COUNTDOWN TO A NEW ERA
This Friday at the stroke of solstice (4:12 a.m. Mountain Standard Time), the Maya Long Count calendar will complete the cycle of the 13th B'ad'tun. If you follow Maya prophesy, this is supposed to be the end of the world as we know it. The modern Maya scoff at this prediction and will tell you that this event marks a new beginning and a chance to leave the past behind. It is a time of hope and renewal.
Here is an interesting article which gives a simple overview on this pivotal time of reflection and renewal in the Mayan culture. Maya Calendar 101: What Does 'December 21, 2012' Really Mean?
As the world watches and waits with curiosity and excitement, there has been a lot of interest generated in the Mesoamerican countries occupied by the Mayan civilization - Belize, Mexico, El Salvador, Guatemala and Honduras. The Mundo Maya is an informative cooperative tourism website about this momentous event, highlighting Mayan destinations, archaeology and events in these five countries.
So in celebration of this event (and in appreciation of all things Maya), we wanted to share some of our favorite Mayan experiences in Belize.
OUR TOP MAYAN PICKS
1. Lamanai - Magnificent Maya ruins surrounded by high canopy rainforest , accessible with a boat journey on a tropical river.
The ancient Mayan city of Lamanai is on the New River Lagoon. Lamanai, which roughly translates to ‘Submerged Crocodile’, was one of the most important trading and ceremonial centers in the Caribbean lowlands. Occupied for over 3000 years, from 1500 BC until 1600 AD, the ruins are unique as they illuminate a period of history that encompasses the early formative years of Mayan civilization through to initial European contact and colonization.
With structures ranging from pre-classic temples to the Spanish colonial-era, jungle trails, refreshing swimming holes, and an excellent on-site museum, Lamanai is one of the most charming of all the Mayan sites in Belize. As you travel by river boat to the ruins, enjoy tremendous birding and wildlife viewing opportunities, including iguana, parrots, toucan, aracari, and Morelet’s crocodile.
2. Remote Rainforest Villages of the Maya Heartland - Modern Mayans living ancient traditions
Travel into the 'wild south' of Belize, the homeland of the Kekchi and Mopan Maya. Here village life in Santa Theresa and other small Mayan villages is little changed from generations past. In this untouched region, traditional milpa agriculture is still the way of life, and the modern world is only just beginning to make inroads. Travelling in this region and spending time with the Mayan people provides a fascinating insight into contemporary Mayan culture.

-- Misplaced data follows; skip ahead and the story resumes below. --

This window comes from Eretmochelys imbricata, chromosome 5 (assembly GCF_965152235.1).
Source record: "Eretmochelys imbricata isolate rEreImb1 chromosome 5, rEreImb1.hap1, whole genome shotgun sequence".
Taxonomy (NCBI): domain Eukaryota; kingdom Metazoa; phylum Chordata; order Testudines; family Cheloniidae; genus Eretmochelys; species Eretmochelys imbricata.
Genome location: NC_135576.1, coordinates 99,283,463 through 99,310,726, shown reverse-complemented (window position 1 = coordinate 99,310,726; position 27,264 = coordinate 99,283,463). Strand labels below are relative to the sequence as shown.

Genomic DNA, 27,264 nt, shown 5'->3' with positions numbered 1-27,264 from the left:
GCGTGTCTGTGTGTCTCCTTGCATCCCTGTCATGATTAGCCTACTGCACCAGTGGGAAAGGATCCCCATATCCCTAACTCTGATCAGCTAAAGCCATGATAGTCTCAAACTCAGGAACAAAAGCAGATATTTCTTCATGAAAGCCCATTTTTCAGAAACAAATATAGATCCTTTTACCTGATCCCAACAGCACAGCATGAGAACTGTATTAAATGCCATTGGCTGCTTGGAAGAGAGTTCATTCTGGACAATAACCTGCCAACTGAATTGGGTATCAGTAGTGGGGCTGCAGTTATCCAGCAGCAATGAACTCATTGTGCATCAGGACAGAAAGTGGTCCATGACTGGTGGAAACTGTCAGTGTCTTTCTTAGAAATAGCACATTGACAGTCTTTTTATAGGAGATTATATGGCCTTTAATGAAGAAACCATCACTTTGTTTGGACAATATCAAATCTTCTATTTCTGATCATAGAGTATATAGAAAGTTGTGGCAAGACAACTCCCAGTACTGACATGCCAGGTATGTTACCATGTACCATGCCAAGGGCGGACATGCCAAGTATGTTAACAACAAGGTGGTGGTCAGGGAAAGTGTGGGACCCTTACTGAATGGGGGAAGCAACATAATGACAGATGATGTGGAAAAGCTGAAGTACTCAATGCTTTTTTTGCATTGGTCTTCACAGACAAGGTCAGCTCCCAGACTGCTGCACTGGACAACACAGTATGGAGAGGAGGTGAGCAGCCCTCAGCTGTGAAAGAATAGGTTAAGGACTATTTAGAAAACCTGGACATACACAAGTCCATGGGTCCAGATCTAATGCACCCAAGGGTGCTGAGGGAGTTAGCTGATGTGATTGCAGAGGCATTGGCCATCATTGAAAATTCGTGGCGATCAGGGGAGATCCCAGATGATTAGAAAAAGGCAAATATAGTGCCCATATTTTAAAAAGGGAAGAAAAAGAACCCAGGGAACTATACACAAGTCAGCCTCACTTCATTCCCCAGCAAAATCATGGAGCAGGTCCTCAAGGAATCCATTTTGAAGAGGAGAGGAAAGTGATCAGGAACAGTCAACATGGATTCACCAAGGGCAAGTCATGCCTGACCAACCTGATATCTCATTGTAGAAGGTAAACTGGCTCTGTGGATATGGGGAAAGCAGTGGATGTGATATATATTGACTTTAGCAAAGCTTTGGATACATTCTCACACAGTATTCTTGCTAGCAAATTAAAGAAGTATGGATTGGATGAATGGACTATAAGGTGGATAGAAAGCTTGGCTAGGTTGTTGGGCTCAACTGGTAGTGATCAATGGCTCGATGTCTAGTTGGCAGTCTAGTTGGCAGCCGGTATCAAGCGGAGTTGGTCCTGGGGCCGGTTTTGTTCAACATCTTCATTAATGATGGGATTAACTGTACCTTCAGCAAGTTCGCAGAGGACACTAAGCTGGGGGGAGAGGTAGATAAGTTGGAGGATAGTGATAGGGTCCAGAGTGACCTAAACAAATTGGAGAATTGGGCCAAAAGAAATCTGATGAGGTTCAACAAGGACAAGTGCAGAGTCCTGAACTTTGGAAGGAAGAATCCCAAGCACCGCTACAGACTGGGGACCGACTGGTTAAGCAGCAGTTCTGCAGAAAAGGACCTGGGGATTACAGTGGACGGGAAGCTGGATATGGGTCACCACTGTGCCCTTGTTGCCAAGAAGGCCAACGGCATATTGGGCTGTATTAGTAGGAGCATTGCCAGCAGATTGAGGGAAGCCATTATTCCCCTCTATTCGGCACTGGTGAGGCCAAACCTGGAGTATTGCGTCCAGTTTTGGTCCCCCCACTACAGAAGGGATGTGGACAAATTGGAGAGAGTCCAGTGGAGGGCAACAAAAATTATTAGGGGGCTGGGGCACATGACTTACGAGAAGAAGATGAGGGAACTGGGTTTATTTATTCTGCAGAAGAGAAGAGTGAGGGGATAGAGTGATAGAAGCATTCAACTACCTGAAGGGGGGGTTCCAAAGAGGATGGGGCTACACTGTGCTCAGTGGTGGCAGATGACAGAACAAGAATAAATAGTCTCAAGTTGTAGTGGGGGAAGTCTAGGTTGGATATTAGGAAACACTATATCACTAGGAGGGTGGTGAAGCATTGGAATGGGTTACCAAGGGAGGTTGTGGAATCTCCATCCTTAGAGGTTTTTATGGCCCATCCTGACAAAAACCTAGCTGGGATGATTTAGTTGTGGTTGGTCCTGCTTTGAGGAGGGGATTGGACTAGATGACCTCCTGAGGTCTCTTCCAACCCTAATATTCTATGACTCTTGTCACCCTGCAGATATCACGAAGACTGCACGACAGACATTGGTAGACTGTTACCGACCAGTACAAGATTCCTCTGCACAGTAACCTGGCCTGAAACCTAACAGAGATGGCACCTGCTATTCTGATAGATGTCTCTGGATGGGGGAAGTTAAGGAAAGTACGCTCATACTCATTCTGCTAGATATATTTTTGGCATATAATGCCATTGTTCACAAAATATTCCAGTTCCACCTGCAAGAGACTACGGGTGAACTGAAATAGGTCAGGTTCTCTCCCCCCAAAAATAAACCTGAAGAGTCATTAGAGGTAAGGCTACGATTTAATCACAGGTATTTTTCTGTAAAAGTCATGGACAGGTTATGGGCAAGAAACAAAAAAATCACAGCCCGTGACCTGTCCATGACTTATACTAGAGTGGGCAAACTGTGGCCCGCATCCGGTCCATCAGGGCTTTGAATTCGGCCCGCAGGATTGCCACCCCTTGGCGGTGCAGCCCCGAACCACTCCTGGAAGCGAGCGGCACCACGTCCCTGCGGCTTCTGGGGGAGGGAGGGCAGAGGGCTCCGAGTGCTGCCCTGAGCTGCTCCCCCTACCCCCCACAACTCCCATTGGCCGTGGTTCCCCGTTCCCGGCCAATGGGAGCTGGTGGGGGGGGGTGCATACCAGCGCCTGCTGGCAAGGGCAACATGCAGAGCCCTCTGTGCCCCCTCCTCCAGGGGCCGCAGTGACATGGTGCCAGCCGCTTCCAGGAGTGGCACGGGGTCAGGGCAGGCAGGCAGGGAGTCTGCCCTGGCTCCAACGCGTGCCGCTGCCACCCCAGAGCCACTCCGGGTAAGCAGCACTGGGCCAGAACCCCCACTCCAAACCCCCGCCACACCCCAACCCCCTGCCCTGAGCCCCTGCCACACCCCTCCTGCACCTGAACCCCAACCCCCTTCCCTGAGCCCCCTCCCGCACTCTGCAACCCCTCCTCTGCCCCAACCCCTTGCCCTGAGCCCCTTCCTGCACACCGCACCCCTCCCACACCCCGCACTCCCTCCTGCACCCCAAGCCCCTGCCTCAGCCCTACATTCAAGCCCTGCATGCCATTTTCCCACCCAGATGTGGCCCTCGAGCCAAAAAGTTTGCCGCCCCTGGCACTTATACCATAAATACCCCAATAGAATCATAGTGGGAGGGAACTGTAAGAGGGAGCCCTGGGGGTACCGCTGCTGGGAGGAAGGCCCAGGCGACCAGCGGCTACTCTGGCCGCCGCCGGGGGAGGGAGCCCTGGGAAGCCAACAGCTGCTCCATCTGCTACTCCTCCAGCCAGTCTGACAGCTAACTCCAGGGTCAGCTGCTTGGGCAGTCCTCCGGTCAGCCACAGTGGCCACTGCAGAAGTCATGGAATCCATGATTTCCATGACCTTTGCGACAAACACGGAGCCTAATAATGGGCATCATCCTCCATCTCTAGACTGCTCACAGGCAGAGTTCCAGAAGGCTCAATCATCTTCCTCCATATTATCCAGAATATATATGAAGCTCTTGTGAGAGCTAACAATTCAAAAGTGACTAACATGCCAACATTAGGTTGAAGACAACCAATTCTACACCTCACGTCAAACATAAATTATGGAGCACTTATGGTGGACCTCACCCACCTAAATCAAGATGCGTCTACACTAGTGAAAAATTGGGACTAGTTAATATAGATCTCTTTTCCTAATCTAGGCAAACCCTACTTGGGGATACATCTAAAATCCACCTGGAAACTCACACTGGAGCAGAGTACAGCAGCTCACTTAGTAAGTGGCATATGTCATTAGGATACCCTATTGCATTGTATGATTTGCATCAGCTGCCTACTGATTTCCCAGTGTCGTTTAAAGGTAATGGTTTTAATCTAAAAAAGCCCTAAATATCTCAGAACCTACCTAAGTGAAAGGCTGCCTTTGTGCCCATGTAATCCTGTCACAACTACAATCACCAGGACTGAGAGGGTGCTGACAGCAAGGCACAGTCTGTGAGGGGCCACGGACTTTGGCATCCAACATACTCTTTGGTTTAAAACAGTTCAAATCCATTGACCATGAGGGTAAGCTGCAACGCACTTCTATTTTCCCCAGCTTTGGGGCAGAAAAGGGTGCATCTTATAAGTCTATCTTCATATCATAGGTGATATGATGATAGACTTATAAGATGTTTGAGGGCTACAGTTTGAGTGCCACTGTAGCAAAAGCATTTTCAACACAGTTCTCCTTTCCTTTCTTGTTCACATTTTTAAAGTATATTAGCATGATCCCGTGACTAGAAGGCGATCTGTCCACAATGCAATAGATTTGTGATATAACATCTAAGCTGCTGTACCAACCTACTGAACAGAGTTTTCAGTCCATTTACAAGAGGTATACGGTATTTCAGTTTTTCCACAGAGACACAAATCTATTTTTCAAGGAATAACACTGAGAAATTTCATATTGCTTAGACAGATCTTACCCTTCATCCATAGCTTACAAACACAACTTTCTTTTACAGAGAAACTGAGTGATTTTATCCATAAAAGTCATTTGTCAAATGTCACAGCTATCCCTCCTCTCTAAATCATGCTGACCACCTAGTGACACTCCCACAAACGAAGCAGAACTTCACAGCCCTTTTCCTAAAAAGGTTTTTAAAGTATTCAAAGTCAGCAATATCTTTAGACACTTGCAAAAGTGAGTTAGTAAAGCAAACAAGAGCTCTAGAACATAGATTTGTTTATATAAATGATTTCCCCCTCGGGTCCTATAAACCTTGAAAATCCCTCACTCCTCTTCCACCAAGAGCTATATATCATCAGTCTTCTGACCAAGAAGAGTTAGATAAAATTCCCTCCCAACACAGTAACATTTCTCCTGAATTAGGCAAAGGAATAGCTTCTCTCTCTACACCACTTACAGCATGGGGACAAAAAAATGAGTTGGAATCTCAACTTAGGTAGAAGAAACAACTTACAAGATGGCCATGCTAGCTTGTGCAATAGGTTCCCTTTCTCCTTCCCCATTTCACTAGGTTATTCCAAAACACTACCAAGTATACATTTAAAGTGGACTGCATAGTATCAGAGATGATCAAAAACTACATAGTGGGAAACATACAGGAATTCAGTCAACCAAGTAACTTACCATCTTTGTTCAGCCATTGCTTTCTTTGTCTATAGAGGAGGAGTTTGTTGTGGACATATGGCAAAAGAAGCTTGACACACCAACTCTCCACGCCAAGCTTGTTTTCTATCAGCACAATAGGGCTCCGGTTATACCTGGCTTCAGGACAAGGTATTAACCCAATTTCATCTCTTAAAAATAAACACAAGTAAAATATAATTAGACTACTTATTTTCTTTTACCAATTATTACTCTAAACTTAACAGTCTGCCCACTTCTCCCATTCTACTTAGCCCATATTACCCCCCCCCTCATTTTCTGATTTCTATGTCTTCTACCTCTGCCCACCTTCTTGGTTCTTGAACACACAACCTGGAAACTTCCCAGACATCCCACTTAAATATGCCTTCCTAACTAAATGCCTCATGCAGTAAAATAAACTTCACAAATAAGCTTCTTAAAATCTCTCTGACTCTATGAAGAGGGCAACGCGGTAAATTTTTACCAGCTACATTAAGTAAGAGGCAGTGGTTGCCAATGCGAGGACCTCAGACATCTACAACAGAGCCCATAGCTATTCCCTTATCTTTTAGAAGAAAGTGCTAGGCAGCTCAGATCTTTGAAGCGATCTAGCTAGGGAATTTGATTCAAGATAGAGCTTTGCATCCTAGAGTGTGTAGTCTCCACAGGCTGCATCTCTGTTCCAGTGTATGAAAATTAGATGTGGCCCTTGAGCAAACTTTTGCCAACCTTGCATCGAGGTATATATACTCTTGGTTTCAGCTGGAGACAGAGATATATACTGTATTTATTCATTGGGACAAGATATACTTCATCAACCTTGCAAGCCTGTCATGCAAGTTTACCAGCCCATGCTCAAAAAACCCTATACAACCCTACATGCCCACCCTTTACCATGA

3. Actun Tunichil Muknal (ATM) Cave - Journey into the Mayan Underworld
Ancient Mayan ceremonies and superstitions, human remains, water-filled passages and more. The cave is most famous for the more than 1400 artifacts that remain untouched in their original state. Swim and hike in clear water pools, then enter an underworld cavern and discover ancient Mayan pottery shards, bone fragments, skulls...and the 'crystal maiden'; a skeleton calcified into the stone sandstone.
4. Altun Ha - One of the classic Mayan ruins
Altun Ha is an important Classic Period Mayan site situated to take advantage of the trading that occurred between the people living by the waters of the Caribbean and those dwelling in the deep interior of the Mayan Civilization. Though quite small in size, Altun Ha is one of the most excavated ruins in Belize. This ancient city and trading center is famous mainly for a large jade head, representing the sun god Kinich Ahau, that was discovered in the central temple. This head is the largest Mayan jade artifact discovered to date,
Join us for an adventure, and let us take you to the Maya.